Rode NT1A Microphone Review
• Detailed sound
• Very low self-noise
• Well suited to vocals and acoustic instruments
• Good results for the price
• Highs can be harsh
• Included pop filter is low quality
Update: See the AT2035 review which is known for being the “best affordable large diaphragm”, so it is definitely a better bargain buy.
The Rode NT1A is a large diaphragm condenser microphone which was designed and made in Australia. The original Rode NT1 was released in 1991. The company released the NT1A model in 2003, and have continued to manufacture it since. The NT1A looks fairly similar to the original NT1, although the microphones are quite different. The NT1A has completely new circuitry and a much wider frequency response. The original NT1 is now discontinued, although somewhat confusingly, Rode have reissued the NT1 with a different capsule (a HF6). The new NT1 is mostly flat and has a vintage voicing, while the NT1A has a more tailored, modern sound. Both mics have fairly similar technical specifications. The NT1-A is available in a factory-matched pair, which is listed as the Rode NT1A-MP.
Simple design for the Rode NT1A
The Rode NT1A is a side address condenser with transformerless JFET circuitry. It has a cardioid polar pattern and a large 1″ capsule with a gold-plated diaphragm. It has a very simple design with no pad or filters. Rode leave these extras to the higher-end microphones in their product line. The NT1A has a standard large diaphragm condenser frequency response of 20Hz – 20kHz. The mic has a maximum SPL of 137dB. It’s a reasonably high rating but if you are particularly concerned about SPL you may be better off getting a mic with a higher overall rating or a pad switch.
High sensitivity and low self-noise
The mic has an extremely low self-noise of 5dB-A, making it one of the quietest large-diaphragm condensers on the market. The sensitivity is -31.9dB re 1 Volt/Pascal. The mic’s high sensitivity and low noise make it ideal for capturing quiet sources. The dimensions are 190mm H x 50mm W x 50mm D, and it weighs in at 326gm, making it fairly average as far as large diaphragm condensers go. The mic can be run on 48V phantom power or 24V phantom power and has a gold-plated XLR output. It has a satin-finished, nickel-plated body and the capsule is protected by a stainless-steel grill. Buyers can expect a standard one-year warranty with the option of a free extension. Rode offer a 10-year warranty upon registration.
The Rode NT1A has internal capsule shock mounting and ships with a Rode SM6 shock mount, pop filter and fabric dust cover. Buyers best keep the box or buy a case if they want to protect their investment. A Rode 20′ mic cable is included, which is a handy inclusion for people starting a home studio set-up. There’s also a Rode instructional DVD included in the package, which gives a rundown of the features and accessories as well as some studio tips.
Rode produces bright, present sound
The NT1A has a bright sound and produces detailed results. The mic has a presence peak of around 12 kHz and there is a lift to the low end at around 120Hz. The result is that the mic will flatter sources without being excessively coloured. It produces very detailed highs and doesn’t skimp on the lows either, creating a balanced sound. The mic is well suited to vocals and acoustic instruments. Acoustic guitars sound very much at home on the mic, and the low self-noise level lends it to this application. The SPL rating means it can handle electric guitars as well. The Rode’s response helps it reproduce clean sounds quite nicely, although it’s no slouch with overdriven guitars either.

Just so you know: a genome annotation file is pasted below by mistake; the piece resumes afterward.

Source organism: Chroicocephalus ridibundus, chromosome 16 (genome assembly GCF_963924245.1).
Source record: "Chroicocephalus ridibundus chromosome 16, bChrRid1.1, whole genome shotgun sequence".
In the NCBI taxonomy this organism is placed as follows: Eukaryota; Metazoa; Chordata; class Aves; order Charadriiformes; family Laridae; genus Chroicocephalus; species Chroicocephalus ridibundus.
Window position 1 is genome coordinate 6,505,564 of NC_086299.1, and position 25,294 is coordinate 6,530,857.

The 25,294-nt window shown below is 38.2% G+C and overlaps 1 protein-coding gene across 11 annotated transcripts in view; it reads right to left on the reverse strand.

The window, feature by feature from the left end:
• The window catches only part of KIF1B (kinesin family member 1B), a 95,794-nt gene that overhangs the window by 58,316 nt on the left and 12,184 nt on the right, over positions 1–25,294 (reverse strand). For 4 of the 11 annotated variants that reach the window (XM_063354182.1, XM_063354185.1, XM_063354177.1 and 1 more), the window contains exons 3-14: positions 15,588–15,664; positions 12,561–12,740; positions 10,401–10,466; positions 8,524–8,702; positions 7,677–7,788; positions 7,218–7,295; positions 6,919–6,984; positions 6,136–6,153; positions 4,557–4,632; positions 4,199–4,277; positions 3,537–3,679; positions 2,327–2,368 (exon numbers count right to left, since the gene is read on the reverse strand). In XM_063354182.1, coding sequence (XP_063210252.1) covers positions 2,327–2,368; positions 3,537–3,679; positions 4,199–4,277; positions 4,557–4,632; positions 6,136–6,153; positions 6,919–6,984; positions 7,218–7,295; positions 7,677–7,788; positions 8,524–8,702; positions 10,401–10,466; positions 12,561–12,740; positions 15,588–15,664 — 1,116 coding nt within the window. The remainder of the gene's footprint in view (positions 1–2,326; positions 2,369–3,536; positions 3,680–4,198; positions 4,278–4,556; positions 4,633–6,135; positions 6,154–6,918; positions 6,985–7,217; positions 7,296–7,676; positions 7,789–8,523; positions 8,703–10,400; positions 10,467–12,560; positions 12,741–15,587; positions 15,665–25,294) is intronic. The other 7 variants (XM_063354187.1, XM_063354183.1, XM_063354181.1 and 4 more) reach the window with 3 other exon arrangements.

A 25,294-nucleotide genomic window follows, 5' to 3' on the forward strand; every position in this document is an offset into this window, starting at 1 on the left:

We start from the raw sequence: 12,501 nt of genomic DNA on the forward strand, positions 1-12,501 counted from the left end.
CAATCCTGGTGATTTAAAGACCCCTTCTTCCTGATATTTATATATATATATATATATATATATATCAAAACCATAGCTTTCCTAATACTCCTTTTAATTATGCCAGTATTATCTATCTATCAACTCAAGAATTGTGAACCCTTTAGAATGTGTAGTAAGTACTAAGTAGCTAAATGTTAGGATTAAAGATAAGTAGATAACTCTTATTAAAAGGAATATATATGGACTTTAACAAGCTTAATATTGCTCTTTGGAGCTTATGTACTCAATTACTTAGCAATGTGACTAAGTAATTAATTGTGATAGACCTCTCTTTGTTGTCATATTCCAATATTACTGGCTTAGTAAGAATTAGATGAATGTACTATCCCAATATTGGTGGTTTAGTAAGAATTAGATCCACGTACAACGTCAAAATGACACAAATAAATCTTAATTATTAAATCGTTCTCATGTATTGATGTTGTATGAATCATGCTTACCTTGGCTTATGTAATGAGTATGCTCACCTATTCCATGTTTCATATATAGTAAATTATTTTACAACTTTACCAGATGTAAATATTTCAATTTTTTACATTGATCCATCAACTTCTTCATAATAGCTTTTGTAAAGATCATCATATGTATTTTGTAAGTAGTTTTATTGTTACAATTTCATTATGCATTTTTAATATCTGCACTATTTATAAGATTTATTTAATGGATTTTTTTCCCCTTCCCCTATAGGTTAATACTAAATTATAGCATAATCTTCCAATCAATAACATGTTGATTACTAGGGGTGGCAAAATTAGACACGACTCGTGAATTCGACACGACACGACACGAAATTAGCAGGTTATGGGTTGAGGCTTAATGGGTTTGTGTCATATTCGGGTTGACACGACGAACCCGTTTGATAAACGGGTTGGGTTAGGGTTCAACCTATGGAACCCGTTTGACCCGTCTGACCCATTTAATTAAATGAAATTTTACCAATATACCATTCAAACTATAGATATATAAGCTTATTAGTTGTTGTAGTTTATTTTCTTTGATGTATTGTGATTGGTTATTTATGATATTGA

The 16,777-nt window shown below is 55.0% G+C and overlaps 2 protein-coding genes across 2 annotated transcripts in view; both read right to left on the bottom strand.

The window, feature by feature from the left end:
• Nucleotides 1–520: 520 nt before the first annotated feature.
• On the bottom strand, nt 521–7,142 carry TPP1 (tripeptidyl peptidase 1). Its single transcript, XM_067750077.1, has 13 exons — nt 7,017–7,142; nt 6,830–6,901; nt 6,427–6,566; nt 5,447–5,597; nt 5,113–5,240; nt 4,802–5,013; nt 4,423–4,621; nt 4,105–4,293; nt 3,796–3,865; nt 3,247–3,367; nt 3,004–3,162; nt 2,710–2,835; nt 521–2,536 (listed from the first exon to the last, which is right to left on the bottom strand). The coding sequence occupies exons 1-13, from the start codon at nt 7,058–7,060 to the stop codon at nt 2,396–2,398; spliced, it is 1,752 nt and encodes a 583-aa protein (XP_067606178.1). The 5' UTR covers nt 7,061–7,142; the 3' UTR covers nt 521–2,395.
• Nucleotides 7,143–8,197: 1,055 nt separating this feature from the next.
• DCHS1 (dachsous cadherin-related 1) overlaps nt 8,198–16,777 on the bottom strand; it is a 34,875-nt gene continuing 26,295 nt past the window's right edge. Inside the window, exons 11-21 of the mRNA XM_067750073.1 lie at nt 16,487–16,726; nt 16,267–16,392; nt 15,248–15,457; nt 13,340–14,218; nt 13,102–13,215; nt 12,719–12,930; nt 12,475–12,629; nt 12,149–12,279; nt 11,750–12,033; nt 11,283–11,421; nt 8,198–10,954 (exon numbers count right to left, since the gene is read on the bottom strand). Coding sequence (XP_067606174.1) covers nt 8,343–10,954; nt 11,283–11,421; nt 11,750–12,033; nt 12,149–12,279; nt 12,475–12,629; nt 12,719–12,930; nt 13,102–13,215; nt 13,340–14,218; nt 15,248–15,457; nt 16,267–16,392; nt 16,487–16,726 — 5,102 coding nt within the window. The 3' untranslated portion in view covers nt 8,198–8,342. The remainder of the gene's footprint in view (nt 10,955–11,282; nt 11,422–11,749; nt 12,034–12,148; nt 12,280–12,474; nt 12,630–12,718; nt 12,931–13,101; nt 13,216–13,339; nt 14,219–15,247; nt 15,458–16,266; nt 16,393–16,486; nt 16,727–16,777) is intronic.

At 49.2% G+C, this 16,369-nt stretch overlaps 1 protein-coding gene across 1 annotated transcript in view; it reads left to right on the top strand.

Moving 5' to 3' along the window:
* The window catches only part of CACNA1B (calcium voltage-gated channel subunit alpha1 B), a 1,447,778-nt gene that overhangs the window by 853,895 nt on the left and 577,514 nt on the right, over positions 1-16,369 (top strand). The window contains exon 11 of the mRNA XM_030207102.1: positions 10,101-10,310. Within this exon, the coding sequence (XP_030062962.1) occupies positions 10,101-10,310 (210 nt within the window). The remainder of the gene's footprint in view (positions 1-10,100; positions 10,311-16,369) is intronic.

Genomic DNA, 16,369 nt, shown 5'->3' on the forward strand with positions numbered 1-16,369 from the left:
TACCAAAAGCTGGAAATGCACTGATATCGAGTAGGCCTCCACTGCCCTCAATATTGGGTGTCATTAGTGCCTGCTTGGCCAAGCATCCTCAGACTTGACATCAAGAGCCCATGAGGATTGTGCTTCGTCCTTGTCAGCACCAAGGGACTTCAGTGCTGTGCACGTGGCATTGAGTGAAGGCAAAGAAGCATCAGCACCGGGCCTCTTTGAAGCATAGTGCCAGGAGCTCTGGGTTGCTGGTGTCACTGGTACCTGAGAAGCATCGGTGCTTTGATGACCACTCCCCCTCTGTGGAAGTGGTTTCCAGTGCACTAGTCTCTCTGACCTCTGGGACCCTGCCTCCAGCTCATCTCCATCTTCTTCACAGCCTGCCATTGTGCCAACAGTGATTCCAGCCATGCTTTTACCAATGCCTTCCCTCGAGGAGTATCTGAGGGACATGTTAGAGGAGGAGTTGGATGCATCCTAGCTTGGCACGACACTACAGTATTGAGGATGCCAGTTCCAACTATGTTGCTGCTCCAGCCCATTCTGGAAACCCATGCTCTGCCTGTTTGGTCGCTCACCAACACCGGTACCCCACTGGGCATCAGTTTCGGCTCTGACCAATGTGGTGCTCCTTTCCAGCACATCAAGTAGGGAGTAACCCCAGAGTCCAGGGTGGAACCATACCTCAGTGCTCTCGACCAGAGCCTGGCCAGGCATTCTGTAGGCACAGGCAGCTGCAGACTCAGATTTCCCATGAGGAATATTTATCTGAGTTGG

NT1A polarises users
The NT1A does have some issues with sibilance. You will need to pair it with a good pop filter. Unfortunately the included pop filter is not high quality. Placing the mic off-axis to the source can alleviate the issue. Naturally some good de-essing software (or hardware) wouldn’t go astray either.
Many people like the crisp highs of the NT1A but a number of users decry the highs as being overly harsh and tinny. The issue can be addressed by the use of EQ or placing the mic off-axis. If you are concerned about the high end, I would definitely recommend listening closely to the wide array of vocal recordings posted online featuring the mic, or better yet, actually trying it out on your voice before buying.
The Rode NT1A is a popular microphone for a reason. The affordable mic produces clear, detailed results on vocals and acoustic instruments. It has a high enough SPL rating to be used on loud sources. The low self-noise is a notable feature. The timbre of the mic is somewhat polarising. Whether you enjoy the distinctive high end sound is a matter of personal preference.
United Kingdom: Gearsformusic
This mic lived up to its reputation. Crystal clear sounds and dynamic range.
It can be a little harsh on the highs which can be fixed in editing but overall a great mic for the price!
I still think it is the best sounding microphone on large body acoustic guitars.
Simply stated, this mic does everything I had read and heard and the sound quality and tone is clean, warm, and exceptional.
- Acoustic Principle: Pressure Gradient
- Active Electronics: JFET impedance converter with bipolar output buffer
- Capsule: 1.00"
- Polar Pattern: Cardioid
- Address Type: Side
- Frequency Range: 20Hz - 20kHz
- Output Impedance: 100Ω
- Maximum SPL: 137dB SPL (@ 1kHz, 1% THD into 1KΩ load)
- Maximum Output Level: 13.7mV
- Sensitivity: -31.9dB re 1 Volt/Pascal (25.00mV @ 94 dB SPL) +/- 2 dB @ 1kHz
- Equivalent Noise Level (A-weighted): 5dB-A
- Power Options: 24V phantom power, 48V phantom power
- Weight: 326.00gm
- Dimensions: 190.00mmH x 50.00mmW x 50.00mmD
- Output: XLR Output
- Warranty: 1 year with free extension to 10 years following registration